Sources of land for commodity crop expansion are determined by a complex set of biophysical, socioeconomic, and political factors that vary widely across commodities and regions (Meyfroidt et al., 2014). A common framing for environmental concerns regarding oil palm and soybean expansion is the conversion of humid tropical forests to these commodity crops. While both commodities have been major proximate causes of tropical forest loss at specific times and places, land covers converted to oil palm and soybean vary widely across space and time.

In the early 2000s, soybean expansion was identified as a major and direct cause of deforestation in the Brazilian Amazon. Estimates suggest that around 25% to 30% of all soybean expansion occurred directly through forest clearing (Gibbs et al., 2015; Macedo et al., 2012; Morton et al., 2006). At this time, Brazil had the highest absolute tropical forest loss of any country (Hansen et al., 2013). In response to these high deforestation rates, in the mid-2000s the Brazilian government established several new policies to reduce deforestation, followed by the introduction of voluntary commitments by major soybean traders to not source products from land that had been deforested after July 2006, an intervention known as the “Soybean Moratorium” (Gibbs et al., 2015). Combined with a reduction in soybean profitability, these restrictions on forest conversion led to a sharp decline in forest clearing for soybean production (Nepstad et al., 2014). Since 2006, most deforestation in the humid Amazon has been linked to expansion of cattle pasture (Macedo et al., 2012), although soybean encroachment into pasturelands is considered to be an indirect driver of this deforestation (Arima et al., 2011; Barona, Ramankutty, Hyman, & Coomes, 2010).

Compared to the Brazilian Amazon, restrictions on natural ecosystem clearing tend to be lower in other parts of South America, including the Cerrado savanna of Brazil and the Gran Chaco dry forests of Bolivia, Paraguay, Brazil, and Argentina (Garrett et al., 2016; le Polain de Waroux, Garrett, Heilmayr, & Lambin, 2016). In these regions, soybean has continued to clear natural ecosystems (Figure 6) (Grau, Aide, & Gasparri, 2005; le Polain de Waroux et al., 2016; Noojipady et al., 2017a). For instance, around 21% of crop expansion in the Brazilian Cerrado biome from 2003 to 2013 was sourced from forests or woodlands, rather than pasture (Noojipady et al., 2017a). Under projected demand for soybean and other commodities, combined with a continuation of “business as usual” protections for these ecosystems, a third of the remaining Cerrado vegetation is anticipated to be cleared by 2050 (Strassburg et al., 2017). Soybean is also expanding into natural ecosystems other world regions including the prairies of the United States (Wright & Wimberly, 2013) and Southern Africa’s dry forests and savannas (Gasparri et al., 2016).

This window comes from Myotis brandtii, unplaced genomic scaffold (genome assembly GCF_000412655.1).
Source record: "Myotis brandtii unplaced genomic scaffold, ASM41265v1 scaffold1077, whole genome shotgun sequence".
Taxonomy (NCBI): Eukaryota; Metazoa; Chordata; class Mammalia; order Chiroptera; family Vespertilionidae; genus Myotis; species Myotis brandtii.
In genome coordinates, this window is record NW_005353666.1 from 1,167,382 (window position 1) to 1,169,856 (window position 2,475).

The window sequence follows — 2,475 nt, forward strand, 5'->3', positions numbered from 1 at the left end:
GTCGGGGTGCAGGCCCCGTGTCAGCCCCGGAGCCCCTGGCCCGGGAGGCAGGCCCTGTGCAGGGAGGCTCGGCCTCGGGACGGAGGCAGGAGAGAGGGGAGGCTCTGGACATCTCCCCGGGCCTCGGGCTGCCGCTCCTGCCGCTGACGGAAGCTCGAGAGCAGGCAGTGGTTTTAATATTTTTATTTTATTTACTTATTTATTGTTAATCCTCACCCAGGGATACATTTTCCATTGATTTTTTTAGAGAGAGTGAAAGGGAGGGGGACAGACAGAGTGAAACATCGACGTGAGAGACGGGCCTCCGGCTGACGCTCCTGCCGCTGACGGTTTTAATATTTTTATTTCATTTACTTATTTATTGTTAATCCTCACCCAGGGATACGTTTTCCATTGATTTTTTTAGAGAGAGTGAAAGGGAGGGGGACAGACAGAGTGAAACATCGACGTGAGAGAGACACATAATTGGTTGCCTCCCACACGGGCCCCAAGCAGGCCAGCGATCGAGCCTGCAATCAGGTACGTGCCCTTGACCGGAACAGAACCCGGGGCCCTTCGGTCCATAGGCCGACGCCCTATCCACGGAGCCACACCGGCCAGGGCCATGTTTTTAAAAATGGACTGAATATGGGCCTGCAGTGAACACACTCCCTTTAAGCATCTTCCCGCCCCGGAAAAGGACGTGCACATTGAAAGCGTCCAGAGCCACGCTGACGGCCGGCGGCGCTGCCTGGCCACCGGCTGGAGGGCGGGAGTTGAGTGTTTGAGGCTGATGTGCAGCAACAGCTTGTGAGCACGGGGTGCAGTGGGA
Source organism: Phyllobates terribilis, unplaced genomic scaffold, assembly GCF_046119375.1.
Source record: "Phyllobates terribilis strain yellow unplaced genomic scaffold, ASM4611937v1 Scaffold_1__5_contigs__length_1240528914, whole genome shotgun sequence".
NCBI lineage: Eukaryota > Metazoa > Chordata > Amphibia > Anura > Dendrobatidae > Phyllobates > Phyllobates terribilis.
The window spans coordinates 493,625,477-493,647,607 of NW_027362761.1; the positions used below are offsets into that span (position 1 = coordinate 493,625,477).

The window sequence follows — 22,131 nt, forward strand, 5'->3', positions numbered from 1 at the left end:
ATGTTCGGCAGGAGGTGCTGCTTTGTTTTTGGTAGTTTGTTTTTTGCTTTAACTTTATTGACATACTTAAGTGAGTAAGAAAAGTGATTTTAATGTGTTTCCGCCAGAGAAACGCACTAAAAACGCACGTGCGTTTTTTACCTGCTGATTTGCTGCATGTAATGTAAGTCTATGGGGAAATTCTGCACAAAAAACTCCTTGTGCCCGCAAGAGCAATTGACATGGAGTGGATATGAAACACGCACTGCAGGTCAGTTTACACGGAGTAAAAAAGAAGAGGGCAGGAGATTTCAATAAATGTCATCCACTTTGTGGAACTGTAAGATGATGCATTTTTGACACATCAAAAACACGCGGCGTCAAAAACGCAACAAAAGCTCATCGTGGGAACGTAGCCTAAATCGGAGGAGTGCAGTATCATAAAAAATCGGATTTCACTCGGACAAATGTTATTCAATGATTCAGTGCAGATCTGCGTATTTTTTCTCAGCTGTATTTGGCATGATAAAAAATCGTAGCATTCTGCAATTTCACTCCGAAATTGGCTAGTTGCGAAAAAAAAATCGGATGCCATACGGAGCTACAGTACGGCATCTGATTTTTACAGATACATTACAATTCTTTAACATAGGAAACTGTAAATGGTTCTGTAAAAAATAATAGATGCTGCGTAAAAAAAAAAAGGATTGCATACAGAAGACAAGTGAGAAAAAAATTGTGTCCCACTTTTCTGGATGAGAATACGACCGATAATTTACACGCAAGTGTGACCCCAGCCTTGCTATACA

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Figure 6. Deforestation from expansion of oil palm in Indonesia’s Papua Province (A/B, 2001–2017) and soybean in Paraguay (C/D, 2013–2015). Imagery was taken by Landsat 7 (A) and Landsat 8 (B-C) satellites, and is displayed as SWIR-NIR-Red = red-green-blue.

Deforestation in Southeast Asia, the center of global oil palm production, has increased since the early 2000s (Figure 6) (Hansen et al., 2013; Margono et al., 2012). Several studies have examined the role of oil palm plantation expansion in this forest loss. In Borneo, Gaveau et al. (2016) found that from 1973 to 2015, industrial plantations, including oil palm plantations, expanded into areas that had recently been old-growth forest at a rate of 60% in Malaysia and 15% in Indonesia. Austin et al. (2017) reported that the percentage of new large-scale oil palm expansion clearing forests in Indonesia decreased from 54% in the late 1990s to just 18% from 2010 to 2015. An Indonesian-wide study suggested that oil palm contributed to about 15% of all forest loss from 2000 to 2010 (Abood, Lee, Burivalova, Garcia-Ulloa, & Koh, 2014). Less work has quantified the relative contributions of different actors engaged in deforestation. While several datasets of industrial-scale palm oil are now available (Austin et al., 2017; Carlson et al., 2013; Gaveau et al., 2016; Gunarso, Hartoyo, Agus, & Killeen, 2013; Petersen et al., 2016), mapping smallholder oil palm plantations is far more challenging because these farms are small in size (e.g., 1–2 hectares) and may be mixed with non-oil palm crops in agroforestry systems. In Sumatra, Lee et al. (2014) attributed around 11% of 2000 to 2010 forest loss in Sumatra to smallholdings, with the remainder of deforestation occurring within concessions held by private corporations and the government. Outside of Southeast Asia, the degree of oil palm expansion into forests has generally been much lower (Vijay et al., 2016). For instance, Furumo and Aide (2017) found that 79% of oil palm expansion in Latin America replaced “previously intervened lands,” especially pasturelands.